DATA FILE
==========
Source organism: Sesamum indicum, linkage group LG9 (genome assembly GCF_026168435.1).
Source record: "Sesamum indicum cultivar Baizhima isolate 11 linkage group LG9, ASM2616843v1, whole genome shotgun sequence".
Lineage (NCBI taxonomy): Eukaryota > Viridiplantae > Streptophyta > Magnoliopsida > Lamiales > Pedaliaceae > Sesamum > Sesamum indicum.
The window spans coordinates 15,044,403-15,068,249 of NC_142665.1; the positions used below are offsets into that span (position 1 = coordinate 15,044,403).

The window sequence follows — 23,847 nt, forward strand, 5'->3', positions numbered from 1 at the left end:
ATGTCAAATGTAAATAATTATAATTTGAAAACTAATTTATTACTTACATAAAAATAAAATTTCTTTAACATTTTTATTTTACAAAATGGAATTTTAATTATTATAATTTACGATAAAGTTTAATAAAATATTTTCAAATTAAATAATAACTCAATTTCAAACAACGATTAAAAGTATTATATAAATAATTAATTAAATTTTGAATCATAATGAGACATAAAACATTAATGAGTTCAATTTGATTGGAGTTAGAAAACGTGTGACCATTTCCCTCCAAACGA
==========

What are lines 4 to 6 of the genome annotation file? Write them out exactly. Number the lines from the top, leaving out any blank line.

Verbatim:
The window spans coordinates 15,044,403-15,068,249 of NC_142665.1; the positions used below are offsets into that span (position 1 = coordinate 15,044,403).

The window sequence follows — 23,847 nt, forward strand, 5'->3', positions numbered from 1 at the left end:
ATGTCAAATGTAAATAATTATAATTTGAAAACTAATTTATTACTTACATAAAAATAAAATTTCTTTAACATTTTTATTTTACAAAATGGAATTTTAATTATTATAATTTACGATAAAGTTTAATAAAATATTTTCAAATTAAATAATAACTCAATTTCAAACAACGATTAAAAGTATTATATAAATAATTAATTAAATTTTGAATCATAATGAGACATAAAACATTAATGAGTTCAATTTGATTGGAGTTAGAAAACGTGTGACCATTTCCCTCCAAACGA